When the end comes—and that could be tomorrow—you want others to celebrate your life and the good things you did, not the success and wealth you amassed. In your funeral eulogy, you want them to say that you were a humble, caring, generous, and loving person who thought about others more than yourself. That is the wealth you want to build on this Earth: leaving seeds in everyone’s hearts as you pass on to the next life that will grow and blossom into the lives to come.
Remember: life begins when you do. You’re never too old to start over! The journey of a thousand miles begins with a single step. Take it! Begin the new life that you thought was unobtainable. No matter your age, it’s never too late to begin a new, joyful journey.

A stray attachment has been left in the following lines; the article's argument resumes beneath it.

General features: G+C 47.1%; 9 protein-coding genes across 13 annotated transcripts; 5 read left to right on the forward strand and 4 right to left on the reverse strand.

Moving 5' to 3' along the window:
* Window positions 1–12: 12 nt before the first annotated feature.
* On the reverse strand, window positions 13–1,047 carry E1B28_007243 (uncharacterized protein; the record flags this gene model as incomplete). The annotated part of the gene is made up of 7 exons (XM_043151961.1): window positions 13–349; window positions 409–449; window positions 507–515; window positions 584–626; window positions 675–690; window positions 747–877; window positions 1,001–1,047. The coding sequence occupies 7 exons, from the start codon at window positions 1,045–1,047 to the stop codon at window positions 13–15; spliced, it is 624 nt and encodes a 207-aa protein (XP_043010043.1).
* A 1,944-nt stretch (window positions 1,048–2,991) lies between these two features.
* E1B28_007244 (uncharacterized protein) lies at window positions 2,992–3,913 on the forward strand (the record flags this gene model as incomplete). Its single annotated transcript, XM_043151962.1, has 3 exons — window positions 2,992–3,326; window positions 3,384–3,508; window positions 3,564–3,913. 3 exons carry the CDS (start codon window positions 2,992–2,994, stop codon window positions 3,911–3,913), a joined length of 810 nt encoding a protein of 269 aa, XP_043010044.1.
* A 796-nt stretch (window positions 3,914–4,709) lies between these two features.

Mike DuBose, a USC graduate, is a former licensed counselor and the author of The Art of Building a Great Business. He has been in business since 1981 and is the owner of four debt-free corporations, including Columbia Conference Center, Research Associates, and The Evaluation Group. Visit his nonprofit website www.mikedubose.com for a free copy of his book, The Art of Building a Great Business and additional business, travel, and personal articles.